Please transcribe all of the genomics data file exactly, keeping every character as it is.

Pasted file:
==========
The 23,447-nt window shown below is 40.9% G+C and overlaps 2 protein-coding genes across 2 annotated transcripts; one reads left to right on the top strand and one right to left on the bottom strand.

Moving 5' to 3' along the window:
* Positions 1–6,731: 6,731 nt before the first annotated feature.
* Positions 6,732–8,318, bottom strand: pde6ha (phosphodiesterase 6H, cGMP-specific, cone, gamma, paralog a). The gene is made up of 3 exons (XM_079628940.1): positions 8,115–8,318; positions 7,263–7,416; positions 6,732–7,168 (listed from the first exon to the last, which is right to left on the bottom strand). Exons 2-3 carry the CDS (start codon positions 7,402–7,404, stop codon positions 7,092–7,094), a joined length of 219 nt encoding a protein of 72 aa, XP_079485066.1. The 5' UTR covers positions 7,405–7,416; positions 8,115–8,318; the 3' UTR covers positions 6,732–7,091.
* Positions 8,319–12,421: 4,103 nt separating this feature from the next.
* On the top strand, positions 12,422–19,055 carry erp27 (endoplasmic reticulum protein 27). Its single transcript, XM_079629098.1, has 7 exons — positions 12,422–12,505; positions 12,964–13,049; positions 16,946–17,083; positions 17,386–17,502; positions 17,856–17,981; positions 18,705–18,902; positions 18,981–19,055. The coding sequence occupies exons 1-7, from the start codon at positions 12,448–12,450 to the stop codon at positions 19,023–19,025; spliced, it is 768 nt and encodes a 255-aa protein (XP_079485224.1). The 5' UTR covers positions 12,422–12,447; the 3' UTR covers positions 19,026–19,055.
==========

The 23,447-nt window shown below is 40.9% G+C and overlaps 2 protein-coding genes across 2 annotated transcripts; one reads left to right on the top strand and one right to left on the bottom strand.

Moving 5' to 3' along the window:
* Positions 1–6,731: 6,731 nt before the first annotated feature.
* Positions 6,732–8,318, bottom strand: pde6ha (phosphodiesterase 6H, cGMP-specific, cone, gamma, paralog a). The gene is made up of 3 exons (XM_079628940.1): positions 8,115–8,318; positions 7,263–7,416; positions 6,732–7,168 (listed from the first exon to the last, which is right to left on the bottom strand). Exons 2-3 carry the CDS (start codon positions 7,402–7,404, stop codon positions 7,092–7,094), a joined length of 219 nt encoding a protein of 72 aa, XP_079485066.1. The 5' UTR covers positions 7,405–7,416; positions 8,115–8,318; the 3' UTR covers positions 6,732–7,091.
* Positions 8,319–12,421: 4,103 nt separating this feature from the next.
* On the top strand, positions 12,422–19,055 carry erp27 (endoplasmic reticulum protein 27). Its single transcript, XM_079629098.1, has 7 exons — positions 12,422–12,505; positions 12,964–13,049; positions 16,946–17,083; positions 17,386–17,502; positions 17,856–17,981; positions 18,705–18,902; positions 18,981–19,055. The coding sequence occupies exons 1-7, from the start codon at positions 12,448–12,450 to the stop codon at positions 19,023–19,025; spliced, it is 768 nt and encodes a 255-aa protein (XP_079485224.1). The 5' UTR covers positions 12,422–12,447; the 3' UTR covers positions 19,026–19,055.